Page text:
About a dozen people marched in front of a government building in Fredericton on Thursday to show their opposition to measures announced earlier this year.
Spokeswoman Julia Linke says the government's consultation process is lacking because it doesn't ask for the consent of New Brunswickers.
"Consultation is more than telling people about regulations," Linke said.
The group is particularly concerned with hydraulic fracturing, or fracking, to extract gas from shale deposits.
Fracking involves blasting a mixture of water, sand and chemicals into a well bore to split the surrounding rock and release trapped pockets of natural gas.
Opponents say fracking puts groundwater supplies at risk.
"Fracking cannot be made safe with regulations," Linke said.
The government released a discussion paper in May containing 116 recommendations that addresses a number of issues including well design, royalties and protection of water supplies.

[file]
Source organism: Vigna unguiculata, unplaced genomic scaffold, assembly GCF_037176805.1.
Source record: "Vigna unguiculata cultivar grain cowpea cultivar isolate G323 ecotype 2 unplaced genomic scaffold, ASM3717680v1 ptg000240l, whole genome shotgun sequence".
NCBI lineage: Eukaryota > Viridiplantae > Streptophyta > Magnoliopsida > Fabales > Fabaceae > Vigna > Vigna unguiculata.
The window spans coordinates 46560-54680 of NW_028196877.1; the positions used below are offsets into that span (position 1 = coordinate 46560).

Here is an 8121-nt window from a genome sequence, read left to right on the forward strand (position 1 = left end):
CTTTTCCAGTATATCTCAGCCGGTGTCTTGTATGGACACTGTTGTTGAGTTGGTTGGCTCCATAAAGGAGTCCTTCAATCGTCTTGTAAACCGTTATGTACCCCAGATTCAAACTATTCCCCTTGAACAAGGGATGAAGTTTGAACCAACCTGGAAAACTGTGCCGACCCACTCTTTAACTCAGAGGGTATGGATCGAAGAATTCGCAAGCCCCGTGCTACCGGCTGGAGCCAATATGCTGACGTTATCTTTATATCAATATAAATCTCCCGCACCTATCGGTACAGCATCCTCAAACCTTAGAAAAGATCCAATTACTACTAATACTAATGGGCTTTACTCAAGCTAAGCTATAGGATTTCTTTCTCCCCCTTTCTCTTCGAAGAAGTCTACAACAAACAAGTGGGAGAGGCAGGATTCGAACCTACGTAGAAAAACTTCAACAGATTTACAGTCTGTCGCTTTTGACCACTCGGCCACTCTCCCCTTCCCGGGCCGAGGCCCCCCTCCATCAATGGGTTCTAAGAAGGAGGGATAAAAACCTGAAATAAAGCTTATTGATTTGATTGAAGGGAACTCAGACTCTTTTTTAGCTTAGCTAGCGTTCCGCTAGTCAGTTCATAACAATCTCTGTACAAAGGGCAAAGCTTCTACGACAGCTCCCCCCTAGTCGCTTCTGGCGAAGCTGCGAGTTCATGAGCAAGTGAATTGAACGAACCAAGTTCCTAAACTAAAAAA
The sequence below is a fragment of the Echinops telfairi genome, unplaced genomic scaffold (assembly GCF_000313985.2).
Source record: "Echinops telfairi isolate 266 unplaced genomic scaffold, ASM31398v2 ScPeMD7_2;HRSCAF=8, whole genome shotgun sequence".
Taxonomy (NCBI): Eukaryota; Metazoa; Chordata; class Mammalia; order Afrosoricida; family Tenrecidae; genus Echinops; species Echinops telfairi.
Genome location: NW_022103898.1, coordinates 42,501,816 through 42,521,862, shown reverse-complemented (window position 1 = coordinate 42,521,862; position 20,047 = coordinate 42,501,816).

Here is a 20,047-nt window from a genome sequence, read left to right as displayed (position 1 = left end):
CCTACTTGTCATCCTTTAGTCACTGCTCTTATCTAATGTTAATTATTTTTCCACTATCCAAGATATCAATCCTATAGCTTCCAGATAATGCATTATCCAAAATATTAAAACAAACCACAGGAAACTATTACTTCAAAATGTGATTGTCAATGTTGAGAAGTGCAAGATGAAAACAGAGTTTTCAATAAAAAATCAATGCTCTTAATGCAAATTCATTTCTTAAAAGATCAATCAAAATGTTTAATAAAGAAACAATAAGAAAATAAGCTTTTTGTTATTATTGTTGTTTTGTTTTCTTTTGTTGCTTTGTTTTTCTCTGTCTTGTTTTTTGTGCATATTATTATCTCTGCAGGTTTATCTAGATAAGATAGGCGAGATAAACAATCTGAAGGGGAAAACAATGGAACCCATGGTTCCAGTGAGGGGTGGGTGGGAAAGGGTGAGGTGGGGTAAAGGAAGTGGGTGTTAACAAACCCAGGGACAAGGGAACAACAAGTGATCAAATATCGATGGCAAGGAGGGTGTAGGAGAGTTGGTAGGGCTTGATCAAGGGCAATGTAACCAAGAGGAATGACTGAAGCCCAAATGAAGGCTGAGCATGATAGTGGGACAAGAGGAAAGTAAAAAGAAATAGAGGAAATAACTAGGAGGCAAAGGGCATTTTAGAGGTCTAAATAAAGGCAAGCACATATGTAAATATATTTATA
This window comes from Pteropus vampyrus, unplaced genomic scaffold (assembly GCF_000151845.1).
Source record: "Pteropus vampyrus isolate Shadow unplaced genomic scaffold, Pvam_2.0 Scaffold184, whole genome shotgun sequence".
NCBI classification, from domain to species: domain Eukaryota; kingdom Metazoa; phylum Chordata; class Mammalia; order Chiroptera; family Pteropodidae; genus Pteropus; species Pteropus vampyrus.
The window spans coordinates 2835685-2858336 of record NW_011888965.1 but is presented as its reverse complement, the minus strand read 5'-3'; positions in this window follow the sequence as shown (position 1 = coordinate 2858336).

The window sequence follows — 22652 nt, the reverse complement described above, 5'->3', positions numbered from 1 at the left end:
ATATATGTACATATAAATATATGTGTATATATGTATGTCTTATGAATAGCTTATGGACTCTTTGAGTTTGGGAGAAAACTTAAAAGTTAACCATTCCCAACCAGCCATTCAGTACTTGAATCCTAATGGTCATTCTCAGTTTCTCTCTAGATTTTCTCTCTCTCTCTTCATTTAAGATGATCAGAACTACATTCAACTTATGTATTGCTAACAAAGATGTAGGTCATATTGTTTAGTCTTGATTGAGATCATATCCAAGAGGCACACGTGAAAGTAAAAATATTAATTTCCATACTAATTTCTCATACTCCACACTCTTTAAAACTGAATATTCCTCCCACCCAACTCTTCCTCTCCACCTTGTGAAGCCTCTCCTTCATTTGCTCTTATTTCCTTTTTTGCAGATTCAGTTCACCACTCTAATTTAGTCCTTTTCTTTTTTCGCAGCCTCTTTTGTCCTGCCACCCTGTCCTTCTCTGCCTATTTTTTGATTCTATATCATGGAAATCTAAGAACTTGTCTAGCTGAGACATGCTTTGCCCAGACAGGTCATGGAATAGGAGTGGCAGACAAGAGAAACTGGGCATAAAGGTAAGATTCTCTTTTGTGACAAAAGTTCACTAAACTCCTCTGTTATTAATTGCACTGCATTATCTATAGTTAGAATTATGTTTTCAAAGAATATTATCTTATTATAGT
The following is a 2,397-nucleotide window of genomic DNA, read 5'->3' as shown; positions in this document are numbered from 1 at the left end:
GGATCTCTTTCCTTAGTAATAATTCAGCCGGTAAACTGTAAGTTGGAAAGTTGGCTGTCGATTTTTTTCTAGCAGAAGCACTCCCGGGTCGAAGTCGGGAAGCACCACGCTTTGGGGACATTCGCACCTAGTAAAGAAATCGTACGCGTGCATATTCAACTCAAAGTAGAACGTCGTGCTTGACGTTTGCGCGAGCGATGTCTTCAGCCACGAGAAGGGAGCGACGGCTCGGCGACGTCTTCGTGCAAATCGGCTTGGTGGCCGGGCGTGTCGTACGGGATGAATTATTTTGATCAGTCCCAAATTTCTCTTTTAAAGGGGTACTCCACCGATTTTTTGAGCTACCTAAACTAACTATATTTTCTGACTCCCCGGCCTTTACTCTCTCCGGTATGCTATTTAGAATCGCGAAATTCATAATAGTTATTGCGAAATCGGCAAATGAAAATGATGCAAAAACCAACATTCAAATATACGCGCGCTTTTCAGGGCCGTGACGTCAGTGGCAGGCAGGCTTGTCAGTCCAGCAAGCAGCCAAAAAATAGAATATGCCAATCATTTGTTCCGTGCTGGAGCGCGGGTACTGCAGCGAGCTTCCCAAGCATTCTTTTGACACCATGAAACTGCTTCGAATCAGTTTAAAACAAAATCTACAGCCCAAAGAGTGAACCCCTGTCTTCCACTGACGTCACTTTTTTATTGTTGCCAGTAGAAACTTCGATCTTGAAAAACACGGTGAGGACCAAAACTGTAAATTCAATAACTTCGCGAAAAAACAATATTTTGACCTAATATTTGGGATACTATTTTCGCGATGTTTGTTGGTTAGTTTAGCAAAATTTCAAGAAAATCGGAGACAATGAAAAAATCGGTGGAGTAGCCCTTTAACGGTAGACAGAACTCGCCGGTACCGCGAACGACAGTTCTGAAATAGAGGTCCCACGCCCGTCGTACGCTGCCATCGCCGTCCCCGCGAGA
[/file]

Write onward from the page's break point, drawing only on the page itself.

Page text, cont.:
The province will release two reports next week on fracking. One is by Dr. Eilish Cleary, the province's chief medical officer of health, who looked at the health impacts of the shale gas industry, while the other is by biologist Louis LaPierre of the University of Moncton, who gathered input on the proposed shale gas regulations.
Linke says the province should ban further development of the industry.
The Opposition Liberals have called for a moratorium on fracking, until all the benefits and risks are known.
According to the Department of Natural Resources, three test wells for shale gas were drilled in New Brunswick between 2008 and 2010 and all three were fracked. A fourth test well was drilled in late 2011 but has not been fracked.
In all, there have been 82 gas wells drilled in the province since 1990, 49 of which have been fracked.